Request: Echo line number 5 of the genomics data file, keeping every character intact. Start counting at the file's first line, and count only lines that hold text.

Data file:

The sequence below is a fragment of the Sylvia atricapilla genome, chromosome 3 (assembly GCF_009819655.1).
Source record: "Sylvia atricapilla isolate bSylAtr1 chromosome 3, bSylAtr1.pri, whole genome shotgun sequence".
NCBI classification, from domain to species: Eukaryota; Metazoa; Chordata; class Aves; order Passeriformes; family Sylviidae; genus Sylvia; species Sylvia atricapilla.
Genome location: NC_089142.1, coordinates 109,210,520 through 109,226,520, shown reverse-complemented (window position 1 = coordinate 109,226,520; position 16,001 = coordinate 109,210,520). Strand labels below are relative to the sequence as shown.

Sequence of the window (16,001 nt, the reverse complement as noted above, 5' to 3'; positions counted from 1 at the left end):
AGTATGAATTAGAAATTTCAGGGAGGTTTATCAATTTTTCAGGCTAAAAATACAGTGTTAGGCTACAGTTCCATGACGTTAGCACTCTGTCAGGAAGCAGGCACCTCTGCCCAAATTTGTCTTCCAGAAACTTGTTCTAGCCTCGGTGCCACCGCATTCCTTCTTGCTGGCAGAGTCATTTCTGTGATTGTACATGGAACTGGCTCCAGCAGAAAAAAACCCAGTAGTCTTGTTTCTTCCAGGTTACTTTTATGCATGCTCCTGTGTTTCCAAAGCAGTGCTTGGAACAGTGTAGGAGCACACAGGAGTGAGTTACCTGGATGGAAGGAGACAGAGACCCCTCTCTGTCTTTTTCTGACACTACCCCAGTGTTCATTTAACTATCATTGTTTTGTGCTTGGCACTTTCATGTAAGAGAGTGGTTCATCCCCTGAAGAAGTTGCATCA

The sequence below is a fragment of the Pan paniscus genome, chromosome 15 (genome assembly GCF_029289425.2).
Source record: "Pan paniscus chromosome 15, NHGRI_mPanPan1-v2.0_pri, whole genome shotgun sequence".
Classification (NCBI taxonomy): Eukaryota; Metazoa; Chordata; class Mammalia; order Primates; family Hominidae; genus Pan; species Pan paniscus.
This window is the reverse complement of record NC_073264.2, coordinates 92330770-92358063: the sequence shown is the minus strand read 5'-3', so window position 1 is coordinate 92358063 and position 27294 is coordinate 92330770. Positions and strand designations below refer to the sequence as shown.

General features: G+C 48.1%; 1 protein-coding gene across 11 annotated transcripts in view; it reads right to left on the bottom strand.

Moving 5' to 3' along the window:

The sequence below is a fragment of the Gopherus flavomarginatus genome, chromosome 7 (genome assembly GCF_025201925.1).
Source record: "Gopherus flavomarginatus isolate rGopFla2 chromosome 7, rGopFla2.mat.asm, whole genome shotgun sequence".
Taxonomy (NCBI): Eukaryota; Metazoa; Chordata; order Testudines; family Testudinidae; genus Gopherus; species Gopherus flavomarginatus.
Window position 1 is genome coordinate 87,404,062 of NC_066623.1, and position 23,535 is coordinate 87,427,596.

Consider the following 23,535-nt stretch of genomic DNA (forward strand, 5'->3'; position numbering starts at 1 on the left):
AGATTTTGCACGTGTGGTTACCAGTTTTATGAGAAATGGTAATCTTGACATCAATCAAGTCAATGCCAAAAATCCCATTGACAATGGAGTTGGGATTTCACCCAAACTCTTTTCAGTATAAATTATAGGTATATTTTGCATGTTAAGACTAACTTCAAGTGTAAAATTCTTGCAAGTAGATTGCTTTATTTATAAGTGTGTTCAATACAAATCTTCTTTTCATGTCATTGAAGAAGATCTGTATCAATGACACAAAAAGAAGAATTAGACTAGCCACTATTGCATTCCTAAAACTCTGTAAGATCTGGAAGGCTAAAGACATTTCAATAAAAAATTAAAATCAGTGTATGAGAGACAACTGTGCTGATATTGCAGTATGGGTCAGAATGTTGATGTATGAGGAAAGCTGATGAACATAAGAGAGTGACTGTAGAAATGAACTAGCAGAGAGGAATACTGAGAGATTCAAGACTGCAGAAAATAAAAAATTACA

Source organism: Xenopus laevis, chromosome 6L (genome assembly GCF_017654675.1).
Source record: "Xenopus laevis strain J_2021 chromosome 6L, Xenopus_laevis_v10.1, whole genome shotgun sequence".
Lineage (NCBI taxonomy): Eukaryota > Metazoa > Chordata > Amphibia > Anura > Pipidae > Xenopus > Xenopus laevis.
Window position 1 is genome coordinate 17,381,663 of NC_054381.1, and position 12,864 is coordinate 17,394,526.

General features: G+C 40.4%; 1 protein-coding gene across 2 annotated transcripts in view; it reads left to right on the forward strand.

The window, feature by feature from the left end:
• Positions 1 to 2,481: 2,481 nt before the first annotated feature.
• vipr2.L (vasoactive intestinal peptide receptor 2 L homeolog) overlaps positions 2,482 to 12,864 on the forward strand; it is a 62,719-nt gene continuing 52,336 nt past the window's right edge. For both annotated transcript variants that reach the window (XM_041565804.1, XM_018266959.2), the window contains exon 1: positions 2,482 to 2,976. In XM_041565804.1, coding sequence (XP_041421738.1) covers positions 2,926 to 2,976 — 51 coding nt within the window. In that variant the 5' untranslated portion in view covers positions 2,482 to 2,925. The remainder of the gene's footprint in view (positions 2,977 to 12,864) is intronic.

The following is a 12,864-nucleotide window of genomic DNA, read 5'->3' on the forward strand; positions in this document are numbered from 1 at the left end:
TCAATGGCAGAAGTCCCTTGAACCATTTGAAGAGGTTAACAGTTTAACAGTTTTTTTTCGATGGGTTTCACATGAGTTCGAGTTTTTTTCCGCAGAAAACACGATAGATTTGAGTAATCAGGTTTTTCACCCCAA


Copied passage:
Sequence of the window (16,001 nt, the reverse complement as noted above, 5' to 3'; positions counted from 1 at the left end):